Dd has a friend whose mom censors stuff and it drives me nuts. This child is also a precocious, voracious reader and mom is really limiting what she's can read.

post #17 of 38

Lynn, my 8 yr old is pretty voracious, too, but she doesn't seem to have much trouble finding reading material. She likes a lot of "girl" books, like the "Winnie Years" series ("Ten", "Eleven", "Twelve", "Thirteen", "Thirteen plus 1") by Lauren Myracle, "The Sisters Club" books by Megan McDonald, etc, etc, etc. She also likes Harry Potter and the "Dear America" series and luckily will happily re-read many of her favorites. She still likes "Ivy & Bean" a lot, too, so she has a pretty wide range.

 

As far as the censoring goes, I just have to make sure I don't leave my crime novels in the bathroom for them to pick up because they'll read anything that's lying around. My dd1 (11) likes to read my parenting books. I find them pulled off my bedside table and laying around open. I finally had to move some of them. She's my super sensitive, anxious one and I got the "Out of Sync Child" when she was little and I had some concerns about sensory issues (avoidant). She has outgrown most of her blatant sensory issues, but is just a very cautious kid. I don't want her to feel like there's something wrong with her. Maybe I should just pass that one on. Anyway, point is, they will grab all sorts of things off the book shelves so I have to consider where I leave grown-up books, but I don't censor kid books.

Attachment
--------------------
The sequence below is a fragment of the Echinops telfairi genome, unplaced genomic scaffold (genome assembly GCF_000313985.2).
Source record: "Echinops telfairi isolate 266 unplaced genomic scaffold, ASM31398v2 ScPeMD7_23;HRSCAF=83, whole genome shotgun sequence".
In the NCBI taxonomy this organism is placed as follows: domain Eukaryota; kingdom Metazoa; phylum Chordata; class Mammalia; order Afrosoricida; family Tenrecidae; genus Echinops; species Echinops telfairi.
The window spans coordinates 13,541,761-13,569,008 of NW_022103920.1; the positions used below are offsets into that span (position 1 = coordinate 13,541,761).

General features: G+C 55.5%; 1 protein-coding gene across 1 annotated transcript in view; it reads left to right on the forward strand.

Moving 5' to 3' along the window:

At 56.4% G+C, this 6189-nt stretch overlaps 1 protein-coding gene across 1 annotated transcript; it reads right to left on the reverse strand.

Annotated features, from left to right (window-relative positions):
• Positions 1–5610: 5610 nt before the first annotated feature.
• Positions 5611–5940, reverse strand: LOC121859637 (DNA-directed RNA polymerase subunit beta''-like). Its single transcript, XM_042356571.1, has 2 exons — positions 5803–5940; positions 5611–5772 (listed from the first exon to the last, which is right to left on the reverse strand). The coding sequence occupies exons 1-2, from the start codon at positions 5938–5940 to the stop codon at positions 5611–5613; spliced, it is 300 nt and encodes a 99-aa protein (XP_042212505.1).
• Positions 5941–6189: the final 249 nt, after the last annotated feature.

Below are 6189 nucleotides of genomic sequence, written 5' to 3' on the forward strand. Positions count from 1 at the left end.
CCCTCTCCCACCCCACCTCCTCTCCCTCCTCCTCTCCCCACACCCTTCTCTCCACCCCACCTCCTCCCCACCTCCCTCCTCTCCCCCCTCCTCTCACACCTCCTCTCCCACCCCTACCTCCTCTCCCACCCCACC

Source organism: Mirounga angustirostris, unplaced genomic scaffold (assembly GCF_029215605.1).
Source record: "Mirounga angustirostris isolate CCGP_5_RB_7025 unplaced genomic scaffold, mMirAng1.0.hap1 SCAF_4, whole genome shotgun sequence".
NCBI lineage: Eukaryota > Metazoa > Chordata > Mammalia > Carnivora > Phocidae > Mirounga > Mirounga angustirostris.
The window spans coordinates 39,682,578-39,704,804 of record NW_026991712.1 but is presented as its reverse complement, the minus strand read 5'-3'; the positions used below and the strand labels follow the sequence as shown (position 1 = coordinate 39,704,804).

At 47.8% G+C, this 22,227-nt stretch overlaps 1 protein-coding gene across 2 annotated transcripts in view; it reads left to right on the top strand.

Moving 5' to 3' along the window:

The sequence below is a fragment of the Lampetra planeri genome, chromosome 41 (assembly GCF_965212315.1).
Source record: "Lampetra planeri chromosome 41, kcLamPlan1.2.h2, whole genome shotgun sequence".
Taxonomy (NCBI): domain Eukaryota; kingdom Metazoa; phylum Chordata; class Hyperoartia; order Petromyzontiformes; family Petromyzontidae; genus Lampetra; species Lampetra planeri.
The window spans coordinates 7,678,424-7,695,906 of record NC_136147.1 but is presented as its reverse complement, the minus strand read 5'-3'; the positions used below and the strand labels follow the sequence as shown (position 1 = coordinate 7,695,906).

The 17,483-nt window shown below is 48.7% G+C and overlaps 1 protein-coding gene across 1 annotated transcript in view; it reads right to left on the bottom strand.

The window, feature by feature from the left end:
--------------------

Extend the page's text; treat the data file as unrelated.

Edited by beanma - 8/30/12 at 8:13am
post #18 of 38

Another parent of voracious reading young children who gradually discovered immense amounts of appropriate material. My current 9-year-old loves dystopic stuff, but my older girls didn't at ages 6-9. They had great fun reading through the entire Redwall series, Narnia Chronicles, Anne of Green Gables and all of L.M. Montgomery's stuff, Eleanor Estes, E. Nesbitt, Phillipa Pearce, Dick King-Smith, George MacDonald, Edward Eager, The Penderwicks books, Enid Blyton, Arthur Ransome's books, Patricia Wrede's Enchanted Forest books, the Paddington books by Michael Bond, Avi's Dimwood Forest books, the Little House books, Ursula LeGuin's Catwings stories, Tove Jansson's Moomin books, Sydney Taylor's All-of-a-Kind Family books ... that's probably close to a hundred novels, many of them quite long, right there. 

 

Miranda

post #19 of 38
Quote:
Originally Posted by LynnS6 View Post

 

Dd has a friend whose mom censors stuff and it drives me nuts. This child is also a precocious, voracious reader and mom is really limiting what she's can read.